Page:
Economy

GST a step closer with 4 Bills tabled in Lok Sabha

K.R.Srivats New Delhi | Updated on January 15, 2018

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The Bills are expected to be passed in the ongoing Budget session

India took another critical step towards ushering in the Goods and Services Tax (GST) regime after Finance Minister Arun Jaitley introduced as many as four Bills — Central GST; integrated GST; Compensation to States and Union Territory GST— in the Lok Sabha on Monday.

Having been categorised as “money bills”, they are expected to have a smooth passage in the ongoing Budget session itself.

The Central Goods and Services Tax Bill 2017, among other things, has sought to cap the Central GST rate at 20 per cent for all intra-State supply of goods or services, or both. The only exception is in case of supply of alcoholic liquor for human consumption, where the rate will be separately notified.

This Bill also seeks to impose obligation on electronic commerce operators to collect tax at source, at such rate not exceeding one per cent of net value of taxable supplies, out of payments to suppliers supplying goods or services through their portals.

It also provides for self-assessment of the taxes payable by the registered person. Another interesting proposal relates to the anti-profiteering clause that ensures the business passes on the benefit of reduced tax incidence on goods or services, or both, to the consumers.

The Integrated Goods and Services Tax Bill 2017 has capped the rate on inter-State supplies of goods or services at 40 per cent except in the case of alcoholic liquor for human consumption. The integrated GST is proposed to be levied on both goods imported into India and also services imported into India. Services imported into India will be taxed on a reverse charge basis (service recipient to fork out the tax).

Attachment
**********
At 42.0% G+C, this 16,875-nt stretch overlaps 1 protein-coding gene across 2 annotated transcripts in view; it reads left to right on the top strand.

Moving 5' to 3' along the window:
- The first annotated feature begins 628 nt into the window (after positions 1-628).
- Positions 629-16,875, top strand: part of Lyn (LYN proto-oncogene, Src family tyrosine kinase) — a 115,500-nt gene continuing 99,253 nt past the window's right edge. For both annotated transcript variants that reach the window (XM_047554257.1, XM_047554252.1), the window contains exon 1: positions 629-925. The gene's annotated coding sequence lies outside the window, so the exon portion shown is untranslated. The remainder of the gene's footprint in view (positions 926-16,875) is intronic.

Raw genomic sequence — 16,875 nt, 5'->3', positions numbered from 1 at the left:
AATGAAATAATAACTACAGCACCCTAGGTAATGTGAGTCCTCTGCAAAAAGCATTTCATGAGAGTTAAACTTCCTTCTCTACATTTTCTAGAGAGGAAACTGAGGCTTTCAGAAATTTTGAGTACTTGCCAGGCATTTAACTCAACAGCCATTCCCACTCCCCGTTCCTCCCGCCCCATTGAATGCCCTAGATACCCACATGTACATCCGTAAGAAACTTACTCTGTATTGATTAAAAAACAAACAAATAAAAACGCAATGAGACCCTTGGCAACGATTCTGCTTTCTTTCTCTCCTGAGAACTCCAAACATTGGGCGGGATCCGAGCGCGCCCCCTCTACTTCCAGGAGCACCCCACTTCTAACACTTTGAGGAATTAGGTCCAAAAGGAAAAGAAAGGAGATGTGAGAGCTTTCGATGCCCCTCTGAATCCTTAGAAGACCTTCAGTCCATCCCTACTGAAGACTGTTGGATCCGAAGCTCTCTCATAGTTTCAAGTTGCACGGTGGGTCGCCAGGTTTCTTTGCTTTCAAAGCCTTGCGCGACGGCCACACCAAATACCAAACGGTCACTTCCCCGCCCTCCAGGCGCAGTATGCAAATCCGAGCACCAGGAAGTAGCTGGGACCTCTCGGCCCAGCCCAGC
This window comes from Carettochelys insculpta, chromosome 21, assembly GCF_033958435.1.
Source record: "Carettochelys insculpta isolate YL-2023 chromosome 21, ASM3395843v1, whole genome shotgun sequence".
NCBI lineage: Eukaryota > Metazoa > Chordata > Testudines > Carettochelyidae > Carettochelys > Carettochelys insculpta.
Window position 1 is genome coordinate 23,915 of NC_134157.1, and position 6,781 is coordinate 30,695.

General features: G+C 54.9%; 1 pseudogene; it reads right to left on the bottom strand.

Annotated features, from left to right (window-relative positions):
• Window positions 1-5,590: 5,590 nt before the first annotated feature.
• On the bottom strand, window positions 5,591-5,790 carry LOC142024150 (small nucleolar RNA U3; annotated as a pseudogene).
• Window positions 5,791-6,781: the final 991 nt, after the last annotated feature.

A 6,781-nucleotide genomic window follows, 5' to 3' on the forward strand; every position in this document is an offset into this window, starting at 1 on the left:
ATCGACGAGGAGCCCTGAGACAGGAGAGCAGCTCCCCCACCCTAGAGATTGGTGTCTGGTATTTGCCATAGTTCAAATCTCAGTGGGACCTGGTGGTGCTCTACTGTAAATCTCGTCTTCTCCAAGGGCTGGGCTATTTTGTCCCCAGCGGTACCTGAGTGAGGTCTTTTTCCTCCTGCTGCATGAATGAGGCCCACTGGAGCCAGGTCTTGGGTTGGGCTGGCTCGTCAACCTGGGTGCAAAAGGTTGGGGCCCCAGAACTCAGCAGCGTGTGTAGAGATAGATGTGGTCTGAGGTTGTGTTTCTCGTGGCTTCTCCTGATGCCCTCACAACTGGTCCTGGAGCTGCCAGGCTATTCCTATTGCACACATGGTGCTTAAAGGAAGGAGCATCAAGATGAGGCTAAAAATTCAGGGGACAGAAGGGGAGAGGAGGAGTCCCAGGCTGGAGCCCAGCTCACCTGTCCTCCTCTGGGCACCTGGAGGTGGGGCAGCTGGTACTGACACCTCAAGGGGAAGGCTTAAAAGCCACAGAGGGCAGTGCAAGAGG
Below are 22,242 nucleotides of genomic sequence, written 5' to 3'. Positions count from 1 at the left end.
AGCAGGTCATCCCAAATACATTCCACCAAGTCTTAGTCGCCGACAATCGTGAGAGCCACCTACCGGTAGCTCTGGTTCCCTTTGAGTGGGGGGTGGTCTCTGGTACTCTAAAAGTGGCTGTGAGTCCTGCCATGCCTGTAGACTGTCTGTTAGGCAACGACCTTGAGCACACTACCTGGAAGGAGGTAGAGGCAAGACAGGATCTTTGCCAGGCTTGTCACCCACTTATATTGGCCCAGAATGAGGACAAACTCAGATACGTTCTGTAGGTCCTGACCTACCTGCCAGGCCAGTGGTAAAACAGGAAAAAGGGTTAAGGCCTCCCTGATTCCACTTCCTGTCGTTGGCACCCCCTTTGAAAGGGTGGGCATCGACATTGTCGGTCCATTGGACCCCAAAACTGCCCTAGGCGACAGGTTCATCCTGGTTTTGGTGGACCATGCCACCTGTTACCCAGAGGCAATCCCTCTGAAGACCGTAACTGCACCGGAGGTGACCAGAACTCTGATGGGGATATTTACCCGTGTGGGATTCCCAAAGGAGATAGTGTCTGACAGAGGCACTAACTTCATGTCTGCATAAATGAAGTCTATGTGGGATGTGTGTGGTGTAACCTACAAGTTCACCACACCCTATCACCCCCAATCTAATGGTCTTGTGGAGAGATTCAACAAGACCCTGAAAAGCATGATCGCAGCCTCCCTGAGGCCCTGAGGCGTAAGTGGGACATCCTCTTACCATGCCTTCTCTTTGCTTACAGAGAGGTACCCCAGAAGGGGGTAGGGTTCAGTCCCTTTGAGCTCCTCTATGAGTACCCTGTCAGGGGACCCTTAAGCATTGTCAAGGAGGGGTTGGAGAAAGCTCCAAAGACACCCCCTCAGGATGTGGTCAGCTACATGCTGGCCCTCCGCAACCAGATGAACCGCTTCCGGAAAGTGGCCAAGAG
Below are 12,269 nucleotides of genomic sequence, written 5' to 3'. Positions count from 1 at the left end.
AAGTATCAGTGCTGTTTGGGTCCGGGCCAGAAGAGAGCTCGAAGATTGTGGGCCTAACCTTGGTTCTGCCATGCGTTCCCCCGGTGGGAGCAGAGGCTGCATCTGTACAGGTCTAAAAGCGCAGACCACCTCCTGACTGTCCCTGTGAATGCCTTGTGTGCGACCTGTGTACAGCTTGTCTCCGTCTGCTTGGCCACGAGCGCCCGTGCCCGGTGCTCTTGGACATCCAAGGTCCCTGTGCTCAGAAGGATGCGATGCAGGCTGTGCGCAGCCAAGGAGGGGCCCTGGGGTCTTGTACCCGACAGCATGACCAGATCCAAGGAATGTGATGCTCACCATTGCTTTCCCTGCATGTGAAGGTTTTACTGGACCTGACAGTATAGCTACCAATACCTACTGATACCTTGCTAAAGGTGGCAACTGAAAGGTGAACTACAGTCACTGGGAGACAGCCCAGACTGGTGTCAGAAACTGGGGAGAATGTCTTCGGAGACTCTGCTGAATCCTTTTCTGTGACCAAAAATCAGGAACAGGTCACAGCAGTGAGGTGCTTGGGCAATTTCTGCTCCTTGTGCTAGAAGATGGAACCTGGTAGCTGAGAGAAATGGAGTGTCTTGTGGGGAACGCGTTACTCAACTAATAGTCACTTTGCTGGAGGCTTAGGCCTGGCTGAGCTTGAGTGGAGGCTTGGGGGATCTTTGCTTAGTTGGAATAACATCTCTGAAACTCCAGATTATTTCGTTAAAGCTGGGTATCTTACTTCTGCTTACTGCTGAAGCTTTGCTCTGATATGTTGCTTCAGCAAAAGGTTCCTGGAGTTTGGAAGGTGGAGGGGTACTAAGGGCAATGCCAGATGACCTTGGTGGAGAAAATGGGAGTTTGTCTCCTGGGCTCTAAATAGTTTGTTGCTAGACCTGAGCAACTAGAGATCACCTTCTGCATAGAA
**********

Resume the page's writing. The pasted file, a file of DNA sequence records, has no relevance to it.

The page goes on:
A supplier of online information and database access or retrieval services will also come under the integrated GST net.

The Goods and Services Tax (Compensation to States) Bill 2017 provides for payment of compensation to the States for loss of revenue arising on account of GST implementation for a period of five years. It provides that financial year 2015-16 would be taken as the base year for the purpose of calculating the compensation.

The compensation would be released bi-monthly against the figures given by the central accounting authorities provisionally. The final adjustment would be done after getting audited accounts of the year.

The biggest benefit of GST regime is that it would ensure seamless flow of credit from the raw material stage to the final retail stage. Under GST, the value chain will get integrated for tax purposes — a benefit that is not present in the current system.

The Centre is looking to roll out the dual-GST system from July 1 this year. .

Srivats.kr@thehindu.co.in

Published on March 27, 2017

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